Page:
Wolf Humanities Center Welcomes New Director Karen Redrobe

"With a plan to expand programs and increase diversity and inclusivity, Karen Redrobe has stepped into her new role as director of the Wolf Humanities Center at the University of Pennsylvania...Redrobe has many ideas for new efforts, including strengthening the connection between Penn humanities and Penn Global, starting with an October roundtable at the Perry World House. Also, in Redrobe’s commitment to make the humanities more accessible, all of the Center’s programs for the first time will feature interpretation in American Sign Language, live and online, along with captioning for the hearing impaired in the online version." Read full article Penn Today, Sept 24, 2018. Louisa Shepard.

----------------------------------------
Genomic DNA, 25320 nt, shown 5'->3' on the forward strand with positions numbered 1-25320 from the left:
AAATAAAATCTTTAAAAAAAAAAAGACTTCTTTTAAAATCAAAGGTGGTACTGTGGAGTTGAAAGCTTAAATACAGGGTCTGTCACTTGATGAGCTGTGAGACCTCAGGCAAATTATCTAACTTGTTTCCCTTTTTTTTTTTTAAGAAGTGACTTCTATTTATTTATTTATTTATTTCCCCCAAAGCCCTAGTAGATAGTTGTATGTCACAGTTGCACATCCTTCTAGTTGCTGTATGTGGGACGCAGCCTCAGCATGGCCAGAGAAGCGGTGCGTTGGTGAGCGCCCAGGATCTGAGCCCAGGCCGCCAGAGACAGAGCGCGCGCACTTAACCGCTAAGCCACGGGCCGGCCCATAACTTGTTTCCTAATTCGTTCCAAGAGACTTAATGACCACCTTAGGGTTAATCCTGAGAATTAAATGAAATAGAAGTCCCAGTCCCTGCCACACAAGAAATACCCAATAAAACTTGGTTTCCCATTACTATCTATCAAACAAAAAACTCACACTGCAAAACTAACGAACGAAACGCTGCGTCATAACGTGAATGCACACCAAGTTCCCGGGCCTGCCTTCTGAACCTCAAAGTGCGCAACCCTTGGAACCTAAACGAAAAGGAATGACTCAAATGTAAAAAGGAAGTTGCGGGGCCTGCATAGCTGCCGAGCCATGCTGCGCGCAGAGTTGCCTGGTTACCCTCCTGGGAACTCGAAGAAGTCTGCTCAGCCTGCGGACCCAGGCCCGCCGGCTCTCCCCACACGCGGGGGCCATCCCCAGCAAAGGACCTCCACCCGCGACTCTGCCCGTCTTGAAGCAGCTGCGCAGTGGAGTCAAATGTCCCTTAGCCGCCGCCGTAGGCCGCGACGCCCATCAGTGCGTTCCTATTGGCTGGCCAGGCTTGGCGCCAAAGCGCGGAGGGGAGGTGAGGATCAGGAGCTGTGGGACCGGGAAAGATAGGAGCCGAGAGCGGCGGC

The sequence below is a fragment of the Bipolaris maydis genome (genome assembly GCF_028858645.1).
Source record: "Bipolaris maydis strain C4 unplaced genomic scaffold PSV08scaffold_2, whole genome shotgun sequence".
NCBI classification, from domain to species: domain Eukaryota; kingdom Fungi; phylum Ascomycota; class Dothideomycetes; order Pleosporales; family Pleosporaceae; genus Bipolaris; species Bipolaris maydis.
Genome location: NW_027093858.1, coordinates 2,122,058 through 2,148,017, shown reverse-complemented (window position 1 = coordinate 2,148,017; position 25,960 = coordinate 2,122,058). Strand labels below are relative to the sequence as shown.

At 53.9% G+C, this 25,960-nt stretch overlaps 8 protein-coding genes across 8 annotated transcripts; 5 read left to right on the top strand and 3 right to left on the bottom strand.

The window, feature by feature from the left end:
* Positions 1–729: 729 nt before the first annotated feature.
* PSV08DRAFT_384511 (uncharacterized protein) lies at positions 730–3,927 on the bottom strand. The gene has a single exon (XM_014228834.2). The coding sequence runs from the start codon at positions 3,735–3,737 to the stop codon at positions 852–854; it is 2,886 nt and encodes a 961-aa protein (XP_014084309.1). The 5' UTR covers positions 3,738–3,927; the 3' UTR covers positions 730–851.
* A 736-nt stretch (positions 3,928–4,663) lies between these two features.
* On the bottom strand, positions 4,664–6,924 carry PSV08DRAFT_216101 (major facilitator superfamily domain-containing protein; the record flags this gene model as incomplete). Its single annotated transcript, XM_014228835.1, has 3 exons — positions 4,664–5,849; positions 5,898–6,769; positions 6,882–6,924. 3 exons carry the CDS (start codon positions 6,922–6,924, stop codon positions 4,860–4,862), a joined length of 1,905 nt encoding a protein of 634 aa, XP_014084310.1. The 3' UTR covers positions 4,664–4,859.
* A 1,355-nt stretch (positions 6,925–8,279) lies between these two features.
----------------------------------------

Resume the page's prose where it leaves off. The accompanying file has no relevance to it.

Karen Redrobe (formerly Beckman) is the Elliot and Roslyn Jaffe Professor of Cinema and Modern Media, Director of the Wolf Humanities Center, and Chair of the Department of the History of Art at the University of Pennsylvania. From 2013-2014, Redrobe was the Topic Director and Acting Director for the (then) Penn Humanities Forum topic, Violence. She has also served as Advisor to the Arts for the University (2012–15), Diversity Search Advisor for the Humanities at Penn (2012–14), and Director of Cinema and Media Studies (2007–10). An interdisciplinary feminist film and media scholar whose work often occurs at the intersection of violence and aesthetics, Redrobe is the author of Vanishing Women: Magic, Film and Feminism (2003) and Crash: Cinema and the Politics of Speed and Stasis (2010), and is working on a new book, Undead: Animation and the Contemporary Art of War. She has co-edited two volumes: Still Moving: Between Cinema and Photography with Jean Ma (2008) and On Writing With Photography with Liliane Weissberg (2013), and is also the editor of Animating Film Theory (2014). She is co-editing a new volume with Jeffrey Scheible entitled Deep Mediations, which explores the intersection of depth as a philosophical and visual concept. As a faculty member, her top priority is to expand access to higher education.